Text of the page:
The questions go like this: Do you support Saddam Hussein? Do you know any Saddam sympathizers? What is your religious affiliation? What are the names and addresses of your Iraqi family members living in the United States?
While Americans catch up on the latest war news after work, many Iraqis living here are finding themselves with FBI agents at their doorsteps.
These are just a few of the questions posed to them in the name of homeland security, as Iraqi-Americans are being asked to voluntarily answer questions about their immigration status and political leanings. But some say the interviews don't feel voluntary - and reflect a growing animosity toward Muslims in America. Others defend the interviews as a critical step in the war against Iraq.
It's the latest antiterrorism effort aimed at keeping America safe - and it took hold quietly when interviews began in earnest last week. Meanwhile, government agents were wrapping up the forced registration of certain Muslim visitors and making plans to detain asylum-seekers from countries linked to terrorism while their cases are pending.
At the center of all this is the Department of Homeland Security (DHS), which expanded last month when it folded several border agencies into its already vast web of responsibilities. While experts say it's too early to tell how this new agency will shape up, its general direction is becoming clear.
"The Department of Homeland Security appears to be moving toward a very enforcement-oriented approach," says Wendy Young, with the Women's Commission for Refugee Women and Children in Washington. "It's viewing the foreign born and newcomers with suspicion, a guilty-until-proven-innocent approach. We need to find that balance between being open to immigration and remaining safe."
Contributing to the problem are contradictory signals from the government, says Doris Meissner, a senior fellow at the Migration Policy Institute and a former INS commissioner. For instance, having FBI agents simultaneously conducting interviews and enforcing immigra- tion laws could exacerbate immigrants' fears.
"Clearly it is very important and legitimate for the government to want to get as much information and cooperation as possible from the Iraqi community in this country. That's what law enforcement does: gather information. But they need to create an atmosphere of safety," says Ms. Meissner. "And that's not something they seem to grasp yet."
But many leaders in the Arab community say they don't mind being asked to come forward, as long as FBI agents are professional. Some Iraqis, coming from a country where disobeying the government is not an option, are amazed that they can refuse to answer questions.
Indeed, before starting the interviews, FBI agents made a concerted effort to meet with Arab-American leaders and explain what they were after. That's paid off, says Bob Doguim, spokesman for the Houston division of the FBI. He says his office has already talked to a couple of hundred local Iraqis - and no one has been detained on immigration violations as a result.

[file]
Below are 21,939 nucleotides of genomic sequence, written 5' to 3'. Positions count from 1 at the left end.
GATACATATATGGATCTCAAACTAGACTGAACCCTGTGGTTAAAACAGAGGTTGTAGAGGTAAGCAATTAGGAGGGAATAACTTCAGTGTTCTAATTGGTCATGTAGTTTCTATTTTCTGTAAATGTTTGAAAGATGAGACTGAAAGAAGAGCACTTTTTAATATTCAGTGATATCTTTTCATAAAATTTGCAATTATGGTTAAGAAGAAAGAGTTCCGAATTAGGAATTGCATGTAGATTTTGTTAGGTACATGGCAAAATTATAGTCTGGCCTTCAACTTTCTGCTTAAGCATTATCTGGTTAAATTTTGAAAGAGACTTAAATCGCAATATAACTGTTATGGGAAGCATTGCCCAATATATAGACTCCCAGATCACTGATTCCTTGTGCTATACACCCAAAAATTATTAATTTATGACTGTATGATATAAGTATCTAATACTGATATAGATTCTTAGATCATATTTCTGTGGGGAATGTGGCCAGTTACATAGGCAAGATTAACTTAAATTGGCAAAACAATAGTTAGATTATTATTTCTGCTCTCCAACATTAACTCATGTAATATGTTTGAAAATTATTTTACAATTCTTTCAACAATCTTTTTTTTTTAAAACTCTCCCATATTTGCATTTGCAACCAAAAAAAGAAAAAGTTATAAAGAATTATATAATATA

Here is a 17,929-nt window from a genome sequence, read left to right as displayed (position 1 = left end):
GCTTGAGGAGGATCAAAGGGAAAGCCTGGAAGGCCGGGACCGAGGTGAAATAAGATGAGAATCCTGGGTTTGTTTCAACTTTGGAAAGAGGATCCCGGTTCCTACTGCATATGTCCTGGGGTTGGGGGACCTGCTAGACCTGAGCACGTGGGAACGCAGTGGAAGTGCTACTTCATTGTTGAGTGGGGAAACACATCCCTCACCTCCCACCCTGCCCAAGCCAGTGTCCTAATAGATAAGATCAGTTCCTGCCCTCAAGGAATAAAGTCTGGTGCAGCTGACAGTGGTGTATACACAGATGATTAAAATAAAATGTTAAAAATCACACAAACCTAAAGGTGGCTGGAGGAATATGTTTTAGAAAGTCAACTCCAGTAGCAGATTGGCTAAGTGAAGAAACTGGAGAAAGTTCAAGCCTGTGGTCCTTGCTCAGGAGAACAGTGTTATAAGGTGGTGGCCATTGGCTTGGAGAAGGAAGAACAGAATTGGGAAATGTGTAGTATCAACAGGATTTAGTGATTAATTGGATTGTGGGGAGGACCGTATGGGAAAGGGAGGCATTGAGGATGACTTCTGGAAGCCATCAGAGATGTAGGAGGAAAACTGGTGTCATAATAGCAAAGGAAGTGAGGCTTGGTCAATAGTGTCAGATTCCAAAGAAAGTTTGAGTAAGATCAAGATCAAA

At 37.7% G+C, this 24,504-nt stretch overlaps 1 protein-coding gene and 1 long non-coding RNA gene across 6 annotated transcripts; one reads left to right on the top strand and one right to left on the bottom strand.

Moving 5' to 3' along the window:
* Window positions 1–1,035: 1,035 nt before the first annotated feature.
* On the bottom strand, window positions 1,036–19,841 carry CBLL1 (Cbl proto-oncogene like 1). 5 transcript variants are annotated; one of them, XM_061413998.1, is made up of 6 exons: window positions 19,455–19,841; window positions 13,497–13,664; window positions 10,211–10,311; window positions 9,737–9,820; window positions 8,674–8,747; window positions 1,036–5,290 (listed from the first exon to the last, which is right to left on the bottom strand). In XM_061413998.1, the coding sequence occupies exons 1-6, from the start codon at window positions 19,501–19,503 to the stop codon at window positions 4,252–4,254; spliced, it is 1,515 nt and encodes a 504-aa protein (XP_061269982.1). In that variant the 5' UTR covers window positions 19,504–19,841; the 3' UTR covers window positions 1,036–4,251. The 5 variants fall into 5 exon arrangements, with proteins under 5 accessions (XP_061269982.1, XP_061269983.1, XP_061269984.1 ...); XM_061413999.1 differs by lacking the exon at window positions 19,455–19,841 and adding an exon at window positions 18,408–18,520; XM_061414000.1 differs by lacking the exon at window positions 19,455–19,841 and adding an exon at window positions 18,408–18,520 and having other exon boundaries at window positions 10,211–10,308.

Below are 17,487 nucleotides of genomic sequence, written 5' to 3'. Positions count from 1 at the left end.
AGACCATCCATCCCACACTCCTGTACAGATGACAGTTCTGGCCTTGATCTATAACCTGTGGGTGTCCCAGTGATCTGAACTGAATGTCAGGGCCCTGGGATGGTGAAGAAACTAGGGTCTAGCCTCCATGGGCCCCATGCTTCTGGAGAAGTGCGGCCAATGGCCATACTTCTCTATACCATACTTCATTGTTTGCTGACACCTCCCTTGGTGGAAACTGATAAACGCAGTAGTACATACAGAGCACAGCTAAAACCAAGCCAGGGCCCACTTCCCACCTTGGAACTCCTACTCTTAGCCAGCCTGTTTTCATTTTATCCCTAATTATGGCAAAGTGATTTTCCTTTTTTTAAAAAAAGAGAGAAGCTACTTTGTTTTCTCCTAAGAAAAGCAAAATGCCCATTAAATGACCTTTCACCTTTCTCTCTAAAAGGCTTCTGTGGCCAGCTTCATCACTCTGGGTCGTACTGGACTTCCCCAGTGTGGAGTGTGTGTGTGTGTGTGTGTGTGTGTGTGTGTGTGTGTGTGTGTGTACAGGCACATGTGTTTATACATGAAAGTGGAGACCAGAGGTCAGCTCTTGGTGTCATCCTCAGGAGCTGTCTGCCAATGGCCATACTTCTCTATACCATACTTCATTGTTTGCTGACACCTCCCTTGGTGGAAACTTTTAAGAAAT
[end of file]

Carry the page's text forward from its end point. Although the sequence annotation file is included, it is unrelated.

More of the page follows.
He adds that the interviews have been "very well received" and are providing important "long-term" information for government agents across the United States.
"People may think that some of the questions sound silly and irrelevant," says Agent Doguim, "but the purpose is to educate ourselves about the region, the people, the culture." From an investigator's perspective, he adds, all the technology in the world can't compare to face-to-face interviews in gathering such information.
Another important part of the processes, says Doguim, is to let Iraqis know that they can and should report instances of retaliation against them.
One Iraqi interviewed last week said he felt it was his duty as an American to participate, and wanted to do anything he could to help resolve the conflict in his native country. "I think within the Arab-American community there are many people who worry about civil liberties and persecution," says Subhi, a graduate student at Rice University who preferred that his last name not be used. "But I was basically eager to let them know our story. I didn't want them to have doubts or questions about our status, and I wanted to resolve any questions they might have. We have nothing to hide as Iraqis."
Subhi was born in Baghdad and moved to the United States with his family in 1985. He said he didn't feel intimidated or uncomfortable during the interview, and viewed it as a kind of governmental outreach program.
"It's creating an open dialogue with people who I feel are looking to act in America's best interest," says Subhi.
But Annette Lamoreaux, East Texas regional director of the American Civil Liberties Union, sat in one of the interviews last week when an Iraqi woman was being questioned, and she saw it differently.
"With each question, I felt more and more embarrassed to be an American. I mean, this is not my America," says Ms. Lamoreaux, who advised the frightened woman being interviewed not to answer most of the questions. "These interviews may be legal, but I find them morally offensive."